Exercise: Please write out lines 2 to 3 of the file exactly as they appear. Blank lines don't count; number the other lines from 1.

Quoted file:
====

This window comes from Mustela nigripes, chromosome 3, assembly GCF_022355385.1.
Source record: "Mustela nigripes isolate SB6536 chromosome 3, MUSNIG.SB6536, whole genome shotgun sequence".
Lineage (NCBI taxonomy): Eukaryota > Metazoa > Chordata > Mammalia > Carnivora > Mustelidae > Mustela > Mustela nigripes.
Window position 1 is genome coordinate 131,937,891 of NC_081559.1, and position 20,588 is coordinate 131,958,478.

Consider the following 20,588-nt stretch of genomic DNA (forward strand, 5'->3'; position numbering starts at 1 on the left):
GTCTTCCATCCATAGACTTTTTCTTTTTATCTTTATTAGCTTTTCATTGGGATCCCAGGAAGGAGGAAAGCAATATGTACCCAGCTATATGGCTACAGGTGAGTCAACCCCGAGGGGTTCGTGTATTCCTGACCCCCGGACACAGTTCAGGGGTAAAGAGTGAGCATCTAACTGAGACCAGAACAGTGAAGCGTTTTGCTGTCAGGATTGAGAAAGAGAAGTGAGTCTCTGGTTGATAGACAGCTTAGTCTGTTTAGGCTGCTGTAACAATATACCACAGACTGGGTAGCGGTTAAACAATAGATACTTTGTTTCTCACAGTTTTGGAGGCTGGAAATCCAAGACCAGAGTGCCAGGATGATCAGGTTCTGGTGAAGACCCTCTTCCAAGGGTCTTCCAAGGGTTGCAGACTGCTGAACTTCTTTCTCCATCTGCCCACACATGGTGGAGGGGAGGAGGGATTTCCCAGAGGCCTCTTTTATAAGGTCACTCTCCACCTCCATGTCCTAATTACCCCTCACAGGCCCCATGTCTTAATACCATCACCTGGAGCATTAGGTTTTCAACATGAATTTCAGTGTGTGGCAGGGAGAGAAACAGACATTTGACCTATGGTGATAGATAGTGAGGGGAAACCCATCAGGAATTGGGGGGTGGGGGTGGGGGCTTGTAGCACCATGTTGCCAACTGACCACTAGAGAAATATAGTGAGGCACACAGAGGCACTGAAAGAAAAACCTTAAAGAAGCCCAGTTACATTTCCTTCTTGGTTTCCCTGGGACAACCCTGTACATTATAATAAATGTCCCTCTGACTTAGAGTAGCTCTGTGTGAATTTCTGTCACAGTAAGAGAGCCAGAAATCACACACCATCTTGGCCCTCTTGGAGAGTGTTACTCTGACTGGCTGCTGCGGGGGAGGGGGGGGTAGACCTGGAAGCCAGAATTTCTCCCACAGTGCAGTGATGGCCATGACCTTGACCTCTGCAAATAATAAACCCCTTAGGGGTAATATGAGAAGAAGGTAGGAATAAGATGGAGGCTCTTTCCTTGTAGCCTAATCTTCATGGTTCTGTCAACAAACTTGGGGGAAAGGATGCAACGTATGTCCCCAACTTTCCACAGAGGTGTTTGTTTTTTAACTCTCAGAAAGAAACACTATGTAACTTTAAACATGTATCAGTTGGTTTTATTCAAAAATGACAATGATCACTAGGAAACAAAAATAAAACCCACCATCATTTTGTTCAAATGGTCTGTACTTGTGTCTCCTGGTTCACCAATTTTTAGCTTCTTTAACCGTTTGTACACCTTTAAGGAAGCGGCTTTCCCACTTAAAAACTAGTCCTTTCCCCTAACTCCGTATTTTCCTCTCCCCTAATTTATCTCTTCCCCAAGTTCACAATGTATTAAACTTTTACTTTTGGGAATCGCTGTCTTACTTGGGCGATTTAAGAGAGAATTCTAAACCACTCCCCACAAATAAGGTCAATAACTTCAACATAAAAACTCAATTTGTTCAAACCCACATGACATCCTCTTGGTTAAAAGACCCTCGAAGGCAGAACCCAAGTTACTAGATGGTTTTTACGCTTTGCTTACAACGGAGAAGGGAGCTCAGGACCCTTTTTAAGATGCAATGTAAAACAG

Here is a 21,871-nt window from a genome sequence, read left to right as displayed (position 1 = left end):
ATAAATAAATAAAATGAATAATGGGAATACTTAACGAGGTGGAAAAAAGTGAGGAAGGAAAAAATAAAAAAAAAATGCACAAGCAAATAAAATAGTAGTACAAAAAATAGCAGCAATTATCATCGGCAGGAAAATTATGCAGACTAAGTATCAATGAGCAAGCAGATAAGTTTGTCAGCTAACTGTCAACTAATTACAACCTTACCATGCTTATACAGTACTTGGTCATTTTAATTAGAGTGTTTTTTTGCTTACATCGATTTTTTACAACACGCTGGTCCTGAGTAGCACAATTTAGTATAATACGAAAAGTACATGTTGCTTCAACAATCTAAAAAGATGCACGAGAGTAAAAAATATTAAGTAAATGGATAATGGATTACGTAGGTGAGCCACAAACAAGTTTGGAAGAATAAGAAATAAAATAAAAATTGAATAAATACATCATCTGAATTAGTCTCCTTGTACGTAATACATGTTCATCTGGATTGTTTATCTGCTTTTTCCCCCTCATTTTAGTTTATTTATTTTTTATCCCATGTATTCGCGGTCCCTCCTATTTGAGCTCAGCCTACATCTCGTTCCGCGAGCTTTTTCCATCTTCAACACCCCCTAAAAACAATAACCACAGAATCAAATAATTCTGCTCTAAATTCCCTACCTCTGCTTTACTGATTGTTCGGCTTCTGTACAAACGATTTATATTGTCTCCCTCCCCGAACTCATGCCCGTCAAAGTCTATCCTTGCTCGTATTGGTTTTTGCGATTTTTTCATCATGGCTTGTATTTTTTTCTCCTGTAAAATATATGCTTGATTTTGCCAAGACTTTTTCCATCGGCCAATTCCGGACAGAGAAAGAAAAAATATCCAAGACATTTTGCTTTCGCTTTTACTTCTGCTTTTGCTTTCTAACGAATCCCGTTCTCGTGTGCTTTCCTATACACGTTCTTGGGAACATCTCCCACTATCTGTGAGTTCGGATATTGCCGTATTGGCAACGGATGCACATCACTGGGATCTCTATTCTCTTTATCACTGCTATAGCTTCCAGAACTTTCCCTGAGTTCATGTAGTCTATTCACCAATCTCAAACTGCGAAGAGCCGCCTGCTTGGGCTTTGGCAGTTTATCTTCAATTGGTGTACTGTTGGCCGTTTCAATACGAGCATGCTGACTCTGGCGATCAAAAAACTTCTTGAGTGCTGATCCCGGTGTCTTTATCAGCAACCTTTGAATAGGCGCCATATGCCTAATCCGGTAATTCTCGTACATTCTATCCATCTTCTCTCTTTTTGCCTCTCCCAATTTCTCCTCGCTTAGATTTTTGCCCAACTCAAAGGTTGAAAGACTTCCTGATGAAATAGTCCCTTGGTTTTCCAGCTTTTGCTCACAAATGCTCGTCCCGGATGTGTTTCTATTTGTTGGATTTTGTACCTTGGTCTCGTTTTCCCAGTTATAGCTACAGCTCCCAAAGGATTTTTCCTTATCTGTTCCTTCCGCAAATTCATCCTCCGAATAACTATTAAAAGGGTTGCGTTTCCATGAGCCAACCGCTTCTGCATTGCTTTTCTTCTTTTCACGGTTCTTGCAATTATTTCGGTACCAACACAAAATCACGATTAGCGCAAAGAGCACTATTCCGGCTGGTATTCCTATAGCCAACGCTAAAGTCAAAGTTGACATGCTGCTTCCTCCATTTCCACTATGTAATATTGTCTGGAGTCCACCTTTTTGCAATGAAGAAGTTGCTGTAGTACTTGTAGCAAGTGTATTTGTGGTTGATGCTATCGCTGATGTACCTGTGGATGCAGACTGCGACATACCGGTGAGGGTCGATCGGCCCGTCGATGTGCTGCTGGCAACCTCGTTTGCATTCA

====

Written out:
Source record: "Mustela nigripes isolate SB6536 chromosome 3, MUSNIG.SB6536, whole genome shotgun sequence".
Lineage (NCBI taxonomy): Eukaryota > Metazoa > Chordata > Mammalia > Carnivora > Mustelidae > Mustela > Mustela nigripes.